In a paper appearing this week in ACS Central Science, a journal of the American Chemical Society, UC Berkeley’s Omar Yaghi and his colleagues describe the latest version of their water harvester, which can pull more than five cups of water (1.3 liters) from low-humidity air per day for each kilogram (2.2 pounds) of water-absorbing material, a very porous substance called a metal-organic framework, or MOF. That is more than the minimum required to stay alive.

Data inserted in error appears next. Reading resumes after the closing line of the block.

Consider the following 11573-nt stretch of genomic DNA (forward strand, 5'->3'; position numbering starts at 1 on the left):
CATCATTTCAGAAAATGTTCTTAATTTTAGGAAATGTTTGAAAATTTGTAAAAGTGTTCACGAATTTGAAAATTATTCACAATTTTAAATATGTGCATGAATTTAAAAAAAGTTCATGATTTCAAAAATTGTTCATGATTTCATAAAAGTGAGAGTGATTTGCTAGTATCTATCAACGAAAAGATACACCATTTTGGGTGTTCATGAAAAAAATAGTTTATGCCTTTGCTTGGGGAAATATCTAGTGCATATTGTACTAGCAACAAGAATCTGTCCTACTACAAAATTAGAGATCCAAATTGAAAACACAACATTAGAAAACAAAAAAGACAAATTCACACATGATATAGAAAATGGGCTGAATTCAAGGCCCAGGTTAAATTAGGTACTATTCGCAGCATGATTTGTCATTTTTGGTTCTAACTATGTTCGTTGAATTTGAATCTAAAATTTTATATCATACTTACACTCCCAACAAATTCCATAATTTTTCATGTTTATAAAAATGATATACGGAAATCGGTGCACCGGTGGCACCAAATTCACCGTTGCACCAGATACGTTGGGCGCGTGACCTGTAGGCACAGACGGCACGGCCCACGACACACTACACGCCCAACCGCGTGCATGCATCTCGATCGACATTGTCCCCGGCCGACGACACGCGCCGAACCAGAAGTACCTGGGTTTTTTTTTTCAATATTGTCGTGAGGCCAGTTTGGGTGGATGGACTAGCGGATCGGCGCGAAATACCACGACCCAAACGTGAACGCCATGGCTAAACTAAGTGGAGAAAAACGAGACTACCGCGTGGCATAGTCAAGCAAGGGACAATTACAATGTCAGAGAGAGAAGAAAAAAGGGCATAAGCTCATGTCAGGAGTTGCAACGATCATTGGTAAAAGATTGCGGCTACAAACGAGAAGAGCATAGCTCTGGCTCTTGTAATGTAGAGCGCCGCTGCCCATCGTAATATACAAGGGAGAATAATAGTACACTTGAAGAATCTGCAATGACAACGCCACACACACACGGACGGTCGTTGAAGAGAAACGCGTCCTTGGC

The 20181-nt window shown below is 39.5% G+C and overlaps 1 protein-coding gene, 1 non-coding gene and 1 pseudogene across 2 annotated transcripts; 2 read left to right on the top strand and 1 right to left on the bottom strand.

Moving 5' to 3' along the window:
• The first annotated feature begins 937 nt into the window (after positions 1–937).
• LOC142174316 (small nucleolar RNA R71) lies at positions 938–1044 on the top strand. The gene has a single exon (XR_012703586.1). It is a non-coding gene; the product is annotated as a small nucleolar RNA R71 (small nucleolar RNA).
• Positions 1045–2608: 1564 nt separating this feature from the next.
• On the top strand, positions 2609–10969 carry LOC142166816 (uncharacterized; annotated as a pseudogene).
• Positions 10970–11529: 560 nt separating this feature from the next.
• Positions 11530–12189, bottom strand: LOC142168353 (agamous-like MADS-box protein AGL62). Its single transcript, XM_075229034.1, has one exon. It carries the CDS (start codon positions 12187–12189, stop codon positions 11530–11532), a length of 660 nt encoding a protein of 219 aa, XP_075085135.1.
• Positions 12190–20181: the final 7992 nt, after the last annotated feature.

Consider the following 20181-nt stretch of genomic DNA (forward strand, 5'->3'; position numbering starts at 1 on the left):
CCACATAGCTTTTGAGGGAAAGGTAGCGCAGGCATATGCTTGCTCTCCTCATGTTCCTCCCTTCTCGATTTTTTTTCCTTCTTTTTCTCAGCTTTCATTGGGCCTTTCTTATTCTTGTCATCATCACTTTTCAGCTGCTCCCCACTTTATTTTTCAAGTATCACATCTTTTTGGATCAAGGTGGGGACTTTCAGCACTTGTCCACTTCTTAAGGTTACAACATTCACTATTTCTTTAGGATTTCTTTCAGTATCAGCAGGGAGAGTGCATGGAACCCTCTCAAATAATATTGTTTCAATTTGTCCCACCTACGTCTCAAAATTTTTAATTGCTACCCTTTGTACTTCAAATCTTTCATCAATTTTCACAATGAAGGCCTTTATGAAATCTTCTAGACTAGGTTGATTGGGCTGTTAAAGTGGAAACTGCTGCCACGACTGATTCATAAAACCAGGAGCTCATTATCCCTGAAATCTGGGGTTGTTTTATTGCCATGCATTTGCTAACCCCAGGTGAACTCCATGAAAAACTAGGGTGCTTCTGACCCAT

During field tests over three days in California’s arid Mojave Desert, the harvester reliably produced 0.7 liters per kilogram of absorber per day—nearly three cups of clean, pure H2O. That’s 10 times better than the previous version of the harvester. The harvester cycles 24/7, powered by solar panels and a battery.
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